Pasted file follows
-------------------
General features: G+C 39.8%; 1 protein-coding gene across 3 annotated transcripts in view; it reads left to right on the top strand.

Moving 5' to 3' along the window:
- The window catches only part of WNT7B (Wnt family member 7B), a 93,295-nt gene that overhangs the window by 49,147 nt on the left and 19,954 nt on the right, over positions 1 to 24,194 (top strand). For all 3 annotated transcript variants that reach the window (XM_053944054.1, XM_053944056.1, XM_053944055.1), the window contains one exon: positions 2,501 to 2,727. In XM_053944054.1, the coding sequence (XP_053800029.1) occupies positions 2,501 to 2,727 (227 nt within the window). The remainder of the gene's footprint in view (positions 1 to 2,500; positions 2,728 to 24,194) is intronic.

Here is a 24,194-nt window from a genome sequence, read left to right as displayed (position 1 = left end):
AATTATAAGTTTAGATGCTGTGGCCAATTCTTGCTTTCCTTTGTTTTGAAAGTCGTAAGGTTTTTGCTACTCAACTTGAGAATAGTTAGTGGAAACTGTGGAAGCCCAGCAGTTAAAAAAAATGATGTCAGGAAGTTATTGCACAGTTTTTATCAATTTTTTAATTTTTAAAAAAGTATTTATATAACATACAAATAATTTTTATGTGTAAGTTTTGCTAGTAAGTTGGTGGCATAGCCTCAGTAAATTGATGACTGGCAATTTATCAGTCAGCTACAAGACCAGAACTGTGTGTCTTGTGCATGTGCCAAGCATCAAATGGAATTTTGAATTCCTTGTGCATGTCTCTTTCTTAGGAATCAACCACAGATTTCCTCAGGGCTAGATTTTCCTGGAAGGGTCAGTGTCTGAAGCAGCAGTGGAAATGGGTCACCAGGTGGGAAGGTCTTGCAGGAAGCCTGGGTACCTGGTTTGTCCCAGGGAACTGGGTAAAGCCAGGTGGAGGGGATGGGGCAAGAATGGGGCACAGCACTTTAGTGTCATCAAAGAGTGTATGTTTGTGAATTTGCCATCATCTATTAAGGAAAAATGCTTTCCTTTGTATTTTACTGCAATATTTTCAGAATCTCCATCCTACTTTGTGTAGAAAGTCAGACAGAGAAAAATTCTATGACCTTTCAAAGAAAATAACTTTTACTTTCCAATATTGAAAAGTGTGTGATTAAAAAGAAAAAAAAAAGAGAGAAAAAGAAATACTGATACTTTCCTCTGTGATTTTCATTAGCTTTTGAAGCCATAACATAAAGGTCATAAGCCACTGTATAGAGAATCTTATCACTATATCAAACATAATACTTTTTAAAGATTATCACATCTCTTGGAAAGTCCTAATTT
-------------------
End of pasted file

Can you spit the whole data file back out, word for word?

General features: G+C 39.8%; 1 protein-coding gene across 3 annotated transcripts in view; it reads left to right on the top strand.

Moving 5' to 3' along the window:
- The window catches only part of WNT7B (Wnt family member 7B), a 93,295-nt gene that overhangs the window by 49,147 nt on the left and 19,954 nt on the right, over positions 1 to 24,194 (top strand). For all 3 annotated transcript variants that reach the window (XM_053944054.1, XM_053944056.1, XM_053944055.1), the window contains one exon: positions 2,501 to 2,727. In XM_053944054.1, the coding sequence (XP_053800029.1) occupies positions 2,501 to 2,727 (227 nt within the window). The remainder of the gene's footprint in view (positions 1 to 2,500; positions 2,728 to 24,194) is intronic.

Here is a 24,194-nt window from a genome sequence, read left to right as displayed (position 1 = left end):
AATTATAAGTTTAGATGCTGTGGCCAATTCTTGCTTTCCTTTGTTTTGAAAGTCGTAAGGTTTTTGCTACTCAACTTGAGAATAGTTAGTGGAAACTGTGGAAGCCCAGCAGTTAAAAAAAATGATGTCAGGAAGTTATTGCACAGTTTTTATCAATTTTTTAATTTTTAAAAAAGTATTTATATAACATACAAATAATTTTTATGTGTAAGTTTTGCTAGTAAGTTGGTGGCATAGCCTCAGTAAATTGATGACTGGCAATTTATCAGTCAGCTACAAGACCAGAACTGTGTGTCTTGTGCATGTGCCAAGCATCAAATGGAATTTTGAATTCCTTGTGCATGTCTCTTTCTTAGGAATCAACCACAGATTTCCTCAGGGCTAGATTTTCCTGGAAGGGTCAGTGTCTGAAGCAGCAGTGGAAATGGGTCACCAGGTGGGAAGGTCTTGCAGGAAGCCTGGGTACCTGGTTTGTCCCAGGGAACTGGGTAAAGCCAGGTGGAGGGGATGGGGCAAGAATGGGGCACAGCACTTTAGTGTCATCAAAGAGTGTATGTTTGTGAATTTGCCATCATCTATTAAGGAAAAATGCTTTCCTTTGTATTTTACTGCAATATTTTCAGAATCTCCATCCTACTTTGTGTAGAAAGTCAGACAGAGAAAAATTCTATGACCTTTCAAAGAAAATAACTTTTACTTTCCAATATTGAAAAGTGTGTGATTAAAAAGAAAAAAAAAAGAGAGAAAAAGAAATACTGATACTTTCCTCTGTGATTTTCATTAGCTTTTGAAGCCATAACATAAAGGTCATAAGCCACTGTATAGAGAATCTTATCACTATATCAAACATAATACTTTTTAAAGATTATCACATCTCTTGGAAAGTCCTAATTT